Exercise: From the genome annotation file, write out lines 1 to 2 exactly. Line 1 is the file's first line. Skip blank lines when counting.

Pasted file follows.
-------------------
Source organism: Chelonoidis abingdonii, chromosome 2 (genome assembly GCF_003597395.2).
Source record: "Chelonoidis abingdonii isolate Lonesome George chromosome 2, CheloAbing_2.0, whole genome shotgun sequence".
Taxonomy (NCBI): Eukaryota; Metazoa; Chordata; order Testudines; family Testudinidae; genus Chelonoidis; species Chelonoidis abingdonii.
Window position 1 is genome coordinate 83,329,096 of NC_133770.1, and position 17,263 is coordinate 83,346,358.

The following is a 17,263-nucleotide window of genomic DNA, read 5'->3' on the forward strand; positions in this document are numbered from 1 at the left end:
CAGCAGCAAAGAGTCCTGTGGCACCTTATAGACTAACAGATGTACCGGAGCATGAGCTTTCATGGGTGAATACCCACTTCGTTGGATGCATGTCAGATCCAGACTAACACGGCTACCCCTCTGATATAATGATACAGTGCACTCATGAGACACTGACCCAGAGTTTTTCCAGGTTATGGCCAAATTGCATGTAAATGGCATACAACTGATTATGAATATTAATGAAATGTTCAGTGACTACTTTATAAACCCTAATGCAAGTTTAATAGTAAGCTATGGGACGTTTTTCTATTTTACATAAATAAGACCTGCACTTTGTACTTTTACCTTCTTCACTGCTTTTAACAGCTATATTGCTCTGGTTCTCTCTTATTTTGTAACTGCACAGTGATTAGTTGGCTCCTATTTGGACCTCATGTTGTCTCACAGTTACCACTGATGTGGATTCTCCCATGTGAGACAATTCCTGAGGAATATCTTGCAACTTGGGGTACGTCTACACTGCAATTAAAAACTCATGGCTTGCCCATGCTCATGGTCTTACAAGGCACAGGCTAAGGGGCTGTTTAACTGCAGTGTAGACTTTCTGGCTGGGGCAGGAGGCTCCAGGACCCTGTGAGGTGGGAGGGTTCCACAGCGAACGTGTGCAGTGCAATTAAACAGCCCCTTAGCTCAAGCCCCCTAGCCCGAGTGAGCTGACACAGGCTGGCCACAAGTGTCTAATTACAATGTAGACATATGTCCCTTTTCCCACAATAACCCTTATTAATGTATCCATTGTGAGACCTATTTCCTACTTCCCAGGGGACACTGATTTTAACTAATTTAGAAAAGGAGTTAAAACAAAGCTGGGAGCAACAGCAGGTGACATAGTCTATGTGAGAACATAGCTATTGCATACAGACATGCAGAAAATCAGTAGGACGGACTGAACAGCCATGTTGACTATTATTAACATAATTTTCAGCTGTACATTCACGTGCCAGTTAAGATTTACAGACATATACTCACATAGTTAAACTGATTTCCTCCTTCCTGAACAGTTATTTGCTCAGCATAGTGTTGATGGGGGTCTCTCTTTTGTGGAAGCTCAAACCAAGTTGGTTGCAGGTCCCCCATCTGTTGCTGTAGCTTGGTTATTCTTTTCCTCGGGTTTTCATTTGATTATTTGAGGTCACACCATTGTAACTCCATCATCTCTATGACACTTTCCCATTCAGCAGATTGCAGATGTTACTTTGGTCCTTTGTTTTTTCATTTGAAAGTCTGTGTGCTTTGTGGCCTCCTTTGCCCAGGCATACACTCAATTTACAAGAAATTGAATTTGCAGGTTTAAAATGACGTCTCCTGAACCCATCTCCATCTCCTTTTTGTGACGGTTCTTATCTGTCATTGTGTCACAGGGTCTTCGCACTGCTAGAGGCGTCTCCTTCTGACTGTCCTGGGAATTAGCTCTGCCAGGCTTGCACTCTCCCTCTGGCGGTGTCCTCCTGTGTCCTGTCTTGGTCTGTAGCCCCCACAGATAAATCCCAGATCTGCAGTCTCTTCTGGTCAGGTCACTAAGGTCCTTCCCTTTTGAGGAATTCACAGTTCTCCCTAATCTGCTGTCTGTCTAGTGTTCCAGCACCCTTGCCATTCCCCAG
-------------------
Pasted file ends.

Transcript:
Source organism: Chelonoidis abingdonii, chromosome 2 (genome assembly GCF_003597395.2).
Source record: "Chelonoidis abingdonii isolate Lonesome George chromosome 2, CheloAbing_2.0, whole genome shotgun sequence".